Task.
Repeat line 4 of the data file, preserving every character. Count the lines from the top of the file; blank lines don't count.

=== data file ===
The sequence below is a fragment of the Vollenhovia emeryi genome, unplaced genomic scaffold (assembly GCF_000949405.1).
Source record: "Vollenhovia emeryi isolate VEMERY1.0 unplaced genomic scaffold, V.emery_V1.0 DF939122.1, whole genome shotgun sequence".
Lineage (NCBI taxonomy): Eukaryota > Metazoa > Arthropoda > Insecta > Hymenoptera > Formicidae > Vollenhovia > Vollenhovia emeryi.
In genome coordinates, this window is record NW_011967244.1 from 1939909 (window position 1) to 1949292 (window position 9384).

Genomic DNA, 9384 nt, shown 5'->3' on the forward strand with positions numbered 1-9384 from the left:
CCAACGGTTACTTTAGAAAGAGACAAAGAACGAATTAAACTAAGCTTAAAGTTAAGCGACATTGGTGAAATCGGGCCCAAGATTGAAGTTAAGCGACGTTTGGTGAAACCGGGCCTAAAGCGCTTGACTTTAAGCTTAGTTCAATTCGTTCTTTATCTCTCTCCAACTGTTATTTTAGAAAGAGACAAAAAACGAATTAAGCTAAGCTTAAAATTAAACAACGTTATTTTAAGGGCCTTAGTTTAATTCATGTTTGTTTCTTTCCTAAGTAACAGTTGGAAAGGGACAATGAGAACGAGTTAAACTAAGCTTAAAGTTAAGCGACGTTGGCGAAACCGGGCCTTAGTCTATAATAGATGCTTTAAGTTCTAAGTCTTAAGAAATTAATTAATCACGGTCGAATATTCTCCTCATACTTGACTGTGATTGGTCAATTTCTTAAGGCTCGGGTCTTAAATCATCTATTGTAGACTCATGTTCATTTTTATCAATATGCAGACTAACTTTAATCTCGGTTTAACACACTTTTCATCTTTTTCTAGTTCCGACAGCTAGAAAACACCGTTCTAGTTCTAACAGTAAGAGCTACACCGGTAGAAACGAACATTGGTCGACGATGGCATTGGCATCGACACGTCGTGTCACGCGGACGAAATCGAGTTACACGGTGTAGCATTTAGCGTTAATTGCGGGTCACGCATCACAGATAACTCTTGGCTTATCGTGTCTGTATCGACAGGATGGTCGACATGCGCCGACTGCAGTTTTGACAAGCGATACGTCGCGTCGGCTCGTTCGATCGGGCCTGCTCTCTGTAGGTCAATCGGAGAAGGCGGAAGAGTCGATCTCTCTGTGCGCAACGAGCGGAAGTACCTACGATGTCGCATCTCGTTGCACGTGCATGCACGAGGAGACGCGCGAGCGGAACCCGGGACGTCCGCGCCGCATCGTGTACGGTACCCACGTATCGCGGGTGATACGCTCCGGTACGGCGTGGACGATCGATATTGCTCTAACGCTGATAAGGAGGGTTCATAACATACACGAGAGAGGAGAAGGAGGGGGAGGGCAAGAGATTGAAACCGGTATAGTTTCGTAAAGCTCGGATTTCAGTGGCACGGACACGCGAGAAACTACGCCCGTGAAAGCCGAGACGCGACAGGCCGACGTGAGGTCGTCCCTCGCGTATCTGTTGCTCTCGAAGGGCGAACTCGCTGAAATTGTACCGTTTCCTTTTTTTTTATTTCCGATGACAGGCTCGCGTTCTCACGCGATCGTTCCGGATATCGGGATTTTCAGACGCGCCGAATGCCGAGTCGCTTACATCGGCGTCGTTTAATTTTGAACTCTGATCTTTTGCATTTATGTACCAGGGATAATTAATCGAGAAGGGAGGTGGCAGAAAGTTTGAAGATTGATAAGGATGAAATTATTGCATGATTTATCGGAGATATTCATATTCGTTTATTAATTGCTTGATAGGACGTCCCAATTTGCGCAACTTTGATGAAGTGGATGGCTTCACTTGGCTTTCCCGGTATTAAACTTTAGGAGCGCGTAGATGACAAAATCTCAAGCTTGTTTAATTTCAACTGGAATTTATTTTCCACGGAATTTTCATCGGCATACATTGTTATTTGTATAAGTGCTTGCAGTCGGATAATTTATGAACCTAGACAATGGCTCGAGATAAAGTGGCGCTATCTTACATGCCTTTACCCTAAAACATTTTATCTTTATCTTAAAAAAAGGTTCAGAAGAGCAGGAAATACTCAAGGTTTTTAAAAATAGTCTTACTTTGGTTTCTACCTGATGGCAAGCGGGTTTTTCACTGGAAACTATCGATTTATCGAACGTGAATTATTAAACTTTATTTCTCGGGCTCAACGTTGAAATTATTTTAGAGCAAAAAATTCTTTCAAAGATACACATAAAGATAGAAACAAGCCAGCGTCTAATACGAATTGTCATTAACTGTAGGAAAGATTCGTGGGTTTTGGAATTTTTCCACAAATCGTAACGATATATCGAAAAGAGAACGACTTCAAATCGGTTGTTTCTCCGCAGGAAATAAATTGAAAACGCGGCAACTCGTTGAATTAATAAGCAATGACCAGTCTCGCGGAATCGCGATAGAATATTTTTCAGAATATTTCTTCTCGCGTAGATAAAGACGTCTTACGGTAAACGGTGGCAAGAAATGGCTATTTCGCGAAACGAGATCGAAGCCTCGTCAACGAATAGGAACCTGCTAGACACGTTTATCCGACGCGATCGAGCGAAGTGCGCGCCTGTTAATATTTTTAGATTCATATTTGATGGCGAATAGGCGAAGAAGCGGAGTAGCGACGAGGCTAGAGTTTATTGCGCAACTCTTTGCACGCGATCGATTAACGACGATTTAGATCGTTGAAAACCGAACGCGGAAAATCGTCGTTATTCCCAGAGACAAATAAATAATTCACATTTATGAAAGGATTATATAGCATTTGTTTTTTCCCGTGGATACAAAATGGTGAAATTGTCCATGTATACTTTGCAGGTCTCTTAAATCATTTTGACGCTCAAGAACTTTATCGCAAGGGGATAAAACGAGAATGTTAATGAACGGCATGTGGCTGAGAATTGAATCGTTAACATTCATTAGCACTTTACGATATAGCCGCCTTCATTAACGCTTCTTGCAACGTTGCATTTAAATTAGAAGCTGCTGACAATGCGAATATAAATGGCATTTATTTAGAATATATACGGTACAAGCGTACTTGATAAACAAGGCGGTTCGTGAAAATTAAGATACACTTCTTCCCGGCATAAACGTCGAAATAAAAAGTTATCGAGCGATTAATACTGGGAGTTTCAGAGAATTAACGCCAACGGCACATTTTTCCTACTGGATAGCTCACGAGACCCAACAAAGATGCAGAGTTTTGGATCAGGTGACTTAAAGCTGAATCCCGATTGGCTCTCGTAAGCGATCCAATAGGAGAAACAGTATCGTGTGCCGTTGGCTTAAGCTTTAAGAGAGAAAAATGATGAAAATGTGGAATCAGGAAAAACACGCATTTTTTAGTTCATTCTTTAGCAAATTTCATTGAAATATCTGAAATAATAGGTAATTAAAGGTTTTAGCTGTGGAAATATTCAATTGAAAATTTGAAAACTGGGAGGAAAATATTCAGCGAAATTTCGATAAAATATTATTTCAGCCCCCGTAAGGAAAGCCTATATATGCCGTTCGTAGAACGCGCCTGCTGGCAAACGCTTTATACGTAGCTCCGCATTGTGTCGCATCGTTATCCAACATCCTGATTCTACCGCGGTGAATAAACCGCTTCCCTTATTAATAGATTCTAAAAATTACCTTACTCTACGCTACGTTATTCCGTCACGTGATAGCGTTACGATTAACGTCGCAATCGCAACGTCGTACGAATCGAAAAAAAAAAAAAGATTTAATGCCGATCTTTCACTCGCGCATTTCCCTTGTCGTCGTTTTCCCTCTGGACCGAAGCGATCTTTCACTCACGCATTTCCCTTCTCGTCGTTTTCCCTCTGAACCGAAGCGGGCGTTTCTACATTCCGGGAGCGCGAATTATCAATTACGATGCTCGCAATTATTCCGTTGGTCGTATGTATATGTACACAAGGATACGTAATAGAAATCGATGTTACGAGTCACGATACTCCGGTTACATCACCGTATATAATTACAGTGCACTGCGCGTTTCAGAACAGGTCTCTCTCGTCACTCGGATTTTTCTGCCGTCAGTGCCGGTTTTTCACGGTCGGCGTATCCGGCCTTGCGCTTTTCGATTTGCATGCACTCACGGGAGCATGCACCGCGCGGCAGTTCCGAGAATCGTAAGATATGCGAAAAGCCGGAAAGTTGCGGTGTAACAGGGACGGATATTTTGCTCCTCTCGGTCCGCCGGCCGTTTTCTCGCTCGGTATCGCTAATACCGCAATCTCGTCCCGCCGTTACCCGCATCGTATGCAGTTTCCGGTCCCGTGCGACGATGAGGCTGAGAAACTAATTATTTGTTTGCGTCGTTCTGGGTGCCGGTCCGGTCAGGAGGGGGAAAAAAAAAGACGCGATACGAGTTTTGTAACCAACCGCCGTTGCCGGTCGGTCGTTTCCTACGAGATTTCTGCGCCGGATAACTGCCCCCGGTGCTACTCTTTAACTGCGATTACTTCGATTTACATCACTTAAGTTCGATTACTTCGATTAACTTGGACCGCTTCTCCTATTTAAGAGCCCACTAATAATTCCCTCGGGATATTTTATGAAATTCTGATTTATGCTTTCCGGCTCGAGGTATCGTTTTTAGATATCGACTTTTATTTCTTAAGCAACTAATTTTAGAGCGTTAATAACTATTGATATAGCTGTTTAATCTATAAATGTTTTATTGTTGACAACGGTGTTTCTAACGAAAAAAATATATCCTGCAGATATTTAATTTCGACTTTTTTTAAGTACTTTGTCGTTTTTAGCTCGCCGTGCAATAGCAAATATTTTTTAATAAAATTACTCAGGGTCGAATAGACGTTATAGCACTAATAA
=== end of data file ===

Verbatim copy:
In genome coordinates, this window is record NW_011967244.1 from 1939909 (window position 1) to 1949292 (window position 9384).